CONVERT is a utility which transforms a GAMS model instance into a scalar model where all confidential information has been removed or into formats used by other modeling and solution systems. CONVERT is designed to achieve the following goals:

  • Permit users to convert a confidential model into GAMS scalar format so that any idenifiable structure is removed. It can then be passed on to others for investigation without confidentiality being lost.
  • A way of sharing GAMS test problems for use with other modeling systems or solvers.

CONVERT comes free of charge with any licensed GAMS system and can convert GAMS models into a number of formats, see Section Target languages and formats for a list.

How to use CONVERT

CONVERT is run like any other GAMS solver. From the command line this is:

>> gams modelname modeltype=convert

where modelname is the GAMS model name and modeltype the solver indicator for a particular model type (e.g. LP, MIP, RMIP, QCP, MIQCP, RMIQCP, NLP, DNLP, CNS, MINLP, or MCP). CONVERT can also be specified via the option statement within the model itself before the solve statement:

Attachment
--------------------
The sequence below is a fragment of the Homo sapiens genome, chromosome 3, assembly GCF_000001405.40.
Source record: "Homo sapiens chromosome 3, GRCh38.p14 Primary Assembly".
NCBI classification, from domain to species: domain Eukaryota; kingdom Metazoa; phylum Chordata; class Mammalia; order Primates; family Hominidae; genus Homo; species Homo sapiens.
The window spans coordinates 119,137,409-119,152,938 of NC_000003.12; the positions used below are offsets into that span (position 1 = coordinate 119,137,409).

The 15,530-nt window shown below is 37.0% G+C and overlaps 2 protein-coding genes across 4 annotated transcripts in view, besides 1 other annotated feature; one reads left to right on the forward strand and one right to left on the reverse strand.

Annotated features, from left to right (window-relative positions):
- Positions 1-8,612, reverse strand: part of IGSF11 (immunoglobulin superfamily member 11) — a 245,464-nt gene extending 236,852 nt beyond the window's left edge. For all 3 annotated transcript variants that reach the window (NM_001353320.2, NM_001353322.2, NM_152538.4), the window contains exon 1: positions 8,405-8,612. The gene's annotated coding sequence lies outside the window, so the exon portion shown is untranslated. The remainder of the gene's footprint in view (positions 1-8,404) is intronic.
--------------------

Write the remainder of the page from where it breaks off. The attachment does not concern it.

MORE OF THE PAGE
option modeltype=convert;

The GAMS Scalar Format

By default, CONVERT generates a scalar GAMS model (gams.gms) from the input model. The scalar model exhibits the following characteristics:

  • A model without sets or indexed parameters. It does not exhibit any of the advanced characteristics of modeling systems and is easily transformable.
  • A model with a new set of individual variables, depicting each variable in the GAMS model as one of 3 types: positive, integer or binary. Each variable is numbered sequentially, i.e. all positive GAMS variables are mapped into n single variables x1, x2, ..., xn.
  • A model with individual equations depicting each variable in the GAMS model. All equations are also numbered sequentially, that is equations e1, e2, ..., em.

Equation and variable bounds, as well as variable starting values are preserved from the original GAMS formulation.

As an example, suppose the user wishes to translate the GAMS Model Library model trnsport into scalar format, One would run

gams trnsport.gms lp=convert

which would generate the following scalar model gams.gms:

* LP written by GAMS Convert at 11/19/20 15:28:05
* Equation counts
*     Total        E        G        L        N        X        C        B
*         6        1        3        2        0        0        0        0
* Variable counts
*                  x        b        i      s1s      s2s       sc       si
*     Total     cont   binary  integer     sos1     sos2    scont     sint
*         7        7        0        0        0        0        0        0
* FX      0
* Nonzero counts
*     Total    const       NL
*        19       19        0

* Solve m using LP minimizing x7;


Positive Variables


e1..  -0.225 * x1 - 0.153 * x2 - 0.162 * x3 - 0.225 * x4 - 0.162 * x5 - 0.126 *
      x6 + x7 =E= 0;
e2..  x1 + x2 + x3 =L= 350;
e3..  x4 + x5 + x6 =L= 600;
e4..  x1 + x4 =G= 325;